Tour campus with emeritus professor John Horst ’60

John Horst poses next to the historical panels he helped create in the gym foyer at Eastern Mennonite University. He's also created panels that are displayed in three other locations. Horst taught physics, mathematics and interdisciplinary studies at EMU for 37 years. (Photos by Joaquin Sosa)

“Are you ready to take a little walk?” John L. Horst ’60 asks.

Walking around the Eastern Mennonite University campus with Horst is like walking through the pages of a yearbook. He knows every nook and cranny, important moments, the stories, and the stories behind the stories.

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Professor John Horst began his teaching career at Eastern Mennonite High School, but soon returned to his alma mater to teach for 37 years. His doctorate is from University of Virginia. (EMU Archives)

This is not surprising, since Horst spent more than 40 years on campus: four as a student, three as a teacher at Eastern Mennonite High School, and 37 as a physics, mathematics and interdisciplinary studies professor. He was also planetarium director. Those 37 years were interrupted only by a four-year stint to complete his graduate studies at the University of Virginia. Even now, in retirement as faculty emeritus, he and his wife, Joan, live across the street from the campus.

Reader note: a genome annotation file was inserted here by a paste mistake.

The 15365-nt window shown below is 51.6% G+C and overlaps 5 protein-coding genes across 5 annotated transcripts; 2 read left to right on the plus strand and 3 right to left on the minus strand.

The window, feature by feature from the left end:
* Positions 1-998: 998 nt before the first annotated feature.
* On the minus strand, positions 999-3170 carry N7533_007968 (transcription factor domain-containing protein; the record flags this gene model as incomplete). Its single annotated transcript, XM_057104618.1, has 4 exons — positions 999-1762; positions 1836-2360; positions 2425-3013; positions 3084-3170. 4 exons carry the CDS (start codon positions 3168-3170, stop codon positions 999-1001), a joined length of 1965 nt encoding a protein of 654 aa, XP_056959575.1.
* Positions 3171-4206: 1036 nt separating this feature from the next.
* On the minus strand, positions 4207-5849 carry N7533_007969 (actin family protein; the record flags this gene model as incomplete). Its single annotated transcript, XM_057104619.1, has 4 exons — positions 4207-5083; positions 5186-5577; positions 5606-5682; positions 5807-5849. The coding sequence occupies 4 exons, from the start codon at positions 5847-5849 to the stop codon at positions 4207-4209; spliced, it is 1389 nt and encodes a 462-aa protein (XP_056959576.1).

Horst enjoys talking about the school’s history, but he has a particular passion for showing it. He has helped to create several panels, on display at four campus locations, each one giving a glimpse into EMU’s history.

“I call it history on a wall instead of history in a book,” he says. “For a nice panel, you must have something interesting to see, and then you go from there.”

Athletics history

A set of four panels in the University Commons, for example, provides a history of EMU’s athletics program from 1917 to 1977—from competing “literary societies” to the start of varsity teams and the days when EMC teams were known as the Courtiers to big basketball matchups against much larger crosstown rival James Madison University.

Photos show students doing “physical fitness” by helping to build a wing of the Administration Building and another historic gem: Ernest G. Gehman pole-vaulting in front of the Ad Building in 1922*.